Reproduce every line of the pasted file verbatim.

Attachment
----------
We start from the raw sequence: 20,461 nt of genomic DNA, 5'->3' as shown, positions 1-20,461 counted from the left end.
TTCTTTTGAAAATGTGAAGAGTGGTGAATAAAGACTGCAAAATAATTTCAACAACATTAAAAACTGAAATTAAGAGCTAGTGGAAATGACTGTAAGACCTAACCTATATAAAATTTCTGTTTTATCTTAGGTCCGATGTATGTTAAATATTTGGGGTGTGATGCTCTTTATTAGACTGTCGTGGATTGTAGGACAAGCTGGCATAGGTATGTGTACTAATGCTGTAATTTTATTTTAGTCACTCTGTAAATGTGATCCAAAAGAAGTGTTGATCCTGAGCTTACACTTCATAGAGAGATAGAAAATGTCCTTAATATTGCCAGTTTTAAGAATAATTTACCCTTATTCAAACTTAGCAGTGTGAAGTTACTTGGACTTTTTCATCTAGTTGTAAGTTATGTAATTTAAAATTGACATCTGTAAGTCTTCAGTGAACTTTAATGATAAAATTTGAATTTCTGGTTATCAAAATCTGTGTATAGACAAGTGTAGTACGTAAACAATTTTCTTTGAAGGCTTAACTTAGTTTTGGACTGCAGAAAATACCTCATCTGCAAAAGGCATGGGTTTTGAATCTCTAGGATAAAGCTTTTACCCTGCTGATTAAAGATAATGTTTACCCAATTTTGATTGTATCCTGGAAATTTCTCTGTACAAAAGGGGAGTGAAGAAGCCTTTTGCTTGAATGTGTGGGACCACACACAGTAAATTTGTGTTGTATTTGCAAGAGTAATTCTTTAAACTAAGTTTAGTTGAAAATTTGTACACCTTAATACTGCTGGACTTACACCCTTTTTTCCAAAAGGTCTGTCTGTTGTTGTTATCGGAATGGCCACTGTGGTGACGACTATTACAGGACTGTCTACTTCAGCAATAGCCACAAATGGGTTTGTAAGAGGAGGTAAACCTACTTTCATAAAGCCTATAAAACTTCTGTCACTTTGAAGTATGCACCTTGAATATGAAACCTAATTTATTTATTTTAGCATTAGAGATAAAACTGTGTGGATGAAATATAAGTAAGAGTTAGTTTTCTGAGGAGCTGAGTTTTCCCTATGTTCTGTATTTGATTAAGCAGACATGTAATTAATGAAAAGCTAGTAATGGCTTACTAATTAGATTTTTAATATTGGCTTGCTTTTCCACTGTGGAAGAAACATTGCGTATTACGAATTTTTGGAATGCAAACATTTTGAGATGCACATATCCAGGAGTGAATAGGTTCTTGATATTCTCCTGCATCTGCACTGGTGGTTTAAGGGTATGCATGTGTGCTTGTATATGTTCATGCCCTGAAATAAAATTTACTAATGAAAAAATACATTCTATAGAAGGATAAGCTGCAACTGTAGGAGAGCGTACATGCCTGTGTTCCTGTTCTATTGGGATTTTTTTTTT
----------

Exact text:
We start from the raw sequence: 20,461 nt of genomic DNA, 5'->3' as shown, positions 1-20,461 counted from the left end.
TTCTTTTGAAAATGTGAAGAGTGGTGAATAAAGACTGCAAAATAATTTCAACAACATTAAAAACTGAAATTAAGAGCTAGTGGAAATGACTGTAAGACCTAACCTATATAAAATTTCTGTTTTATCTTAGGTCCGATGTATGTTAAATATTTGGGGTGTGATGCTCTTTATTAGACTGTCGTGGATTGTAGGACAAGCTGGCATAGGTATGTGTACTAATGCTGTAATTTTATTTTAGTCACTCTGTAAATGTGATCCAAAAGAAGTGTTGATCCTGAGCTTACACTTCATAGAGAGATAGAAAATGTCCTTAATATTGCCAGTTTTAAGAATAATTTACCCTTATTCAAACTTAGCAGTGTGAAGTTACTTGGACTTTTTCATCTAGTTGTAAGTTATGTAATTTAAAATTGACATCTGTAAGTCTTCAGTGAACTTTAATGATAAAATTTGAATTTCTGGTTATCAAAATCTGTGTATAGACAAGTGTAGTACGTAAACAATTTTCTTTGAAGGCTTAACTTAGTTTTGGACTGCAGAAAATACCTCATCTGCAAAAGGCATGGGTTTTGAATCTCTAGGATAAAGCTTTTACCCTGCTGATTAAAGATAATGTTTACCCAATTTTGATTGTATCCTGGAAATTTCTCTGTACAAAAGGGGAGTGAAGAAGCCTTTTGCTTGAATGTGTGGGACCACACACAGTAAATTTGTGTTGTATTTGCAAGAGTAATTCTTTAAACTAAGTTTAGTTGAAAATTTGTACACCTTAATACTGCTGGACTTACACCCTTTTTTCCAAAAGGTCTGTCTGTTGTTGTTATCGGAATGGCCACTGTGGTGACGACTATTACAGGACTGTCTACTTCAGCAATAGCCACAAATGGGTTTGTAAGAGGAGGTAAACCTACTTTCATAAAGCCTATAAAACTTCTGTCACTTTGAAGTATGCACCTTGAATATGAAACCTAATTTATTTATTTTAGCATTAGAGATAAAACTGTGTGGATGAAATATAAGTAAGAGTTAGTTTTCTGAGGAGCTGAGTTTTCCCTATGTTCTGTATTTGATTAAGCAGACATGTAATTAATGAAAAGCTAGTAATGGCTTACTAATTAGATTTTTAATATTGGCTTGCTTTTCCACTGTGGAAGAAACATTGCGTATTACGAATTTTTGGAATGCAAACATTTTGAGATGCACATATCCAGGAGTGAATAGGTTCTTGATATTCTCCTGCATCTGCACTGGTGGTTTAAGGGTATGCATGTGTGCTTGTATATGTTCATGCCCTGAAATAAAATTTACTAATGAAAAAATACATTCTATAGAAGGATAAGCTGCAACTGTAGGAGAGCGTACATGCCTGTGTTCCTGTTCTATTGGGATTTTTTTTTT